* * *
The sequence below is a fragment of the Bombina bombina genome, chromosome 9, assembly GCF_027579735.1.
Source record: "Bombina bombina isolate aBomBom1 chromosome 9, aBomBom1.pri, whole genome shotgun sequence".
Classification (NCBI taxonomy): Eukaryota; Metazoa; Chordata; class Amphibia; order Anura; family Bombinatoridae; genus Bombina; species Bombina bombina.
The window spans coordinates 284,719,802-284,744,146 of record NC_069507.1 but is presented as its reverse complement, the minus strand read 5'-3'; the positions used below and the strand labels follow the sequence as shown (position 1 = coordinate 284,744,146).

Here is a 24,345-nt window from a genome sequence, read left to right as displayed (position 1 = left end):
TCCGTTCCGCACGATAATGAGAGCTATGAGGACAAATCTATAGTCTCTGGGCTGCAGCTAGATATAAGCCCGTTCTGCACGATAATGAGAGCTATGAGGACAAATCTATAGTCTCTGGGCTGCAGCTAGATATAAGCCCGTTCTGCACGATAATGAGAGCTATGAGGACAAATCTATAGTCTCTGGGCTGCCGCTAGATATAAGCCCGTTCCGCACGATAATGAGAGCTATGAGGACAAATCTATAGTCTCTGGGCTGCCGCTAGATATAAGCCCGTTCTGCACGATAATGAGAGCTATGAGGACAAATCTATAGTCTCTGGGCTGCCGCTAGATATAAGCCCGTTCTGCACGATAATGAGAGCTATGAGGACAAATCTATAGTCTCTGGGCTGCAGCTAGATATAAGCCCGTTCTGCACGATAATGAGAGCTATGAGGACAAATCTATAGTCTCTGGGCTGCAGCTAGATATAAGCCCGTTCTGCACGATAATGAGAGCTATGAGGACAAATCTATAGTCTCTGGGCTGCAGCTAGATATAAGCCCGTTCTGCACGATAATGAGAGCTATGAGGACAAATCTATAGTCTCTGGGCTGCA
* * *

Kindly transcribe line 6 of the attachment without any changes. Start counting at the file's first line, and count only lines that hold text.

TCCGTTCCGCACGATAATGAGAGCTATGAGGACAAATCTATAGTCTCTGGGCTGCAGCTAGATATAAGCCCGTTCTGCACGATAATGAGAGCTATGAGGACAAATCTATAGTCTCTGGGCTGCAGCTAGATATAAGCCCGTTCTGCACGATAATGAGAGCTATGAGGACAAATCTATAGTCTCTGGGCTGCCGCTAGATATAAGCCCGTTCCGCACGATAATGAGAGCTATGAGGACAAATCTATAGTCTCTGGGCTGCCGCTAGATATAAGCCCGTTCTGCACGATAATGAGAGCTATGAGGACAAATCTATAGTCTCTGGGCTGCCGCTAGATATAAGCCCGTTCTGCACGATAATGAGAGCTATGAGGACAAATCTATAGTCTCTGGGCTGCAGCTAGATATAAGCCCGTTCTGCACGATAATGAGAGCTATGAGGACAAATCTATAGTCTCTGGGCTGCAGCTAGATATAAGCCCGTTCTGCACGATAATGAGAGCTATGAGGACAAATCTATAGTCTCTGGGCTGCAGCTAGATATAAGCCCGTTCTGCACGATAATGAGAGCTATGAGGACAAATCTATAGTCTCTGGGCTGCA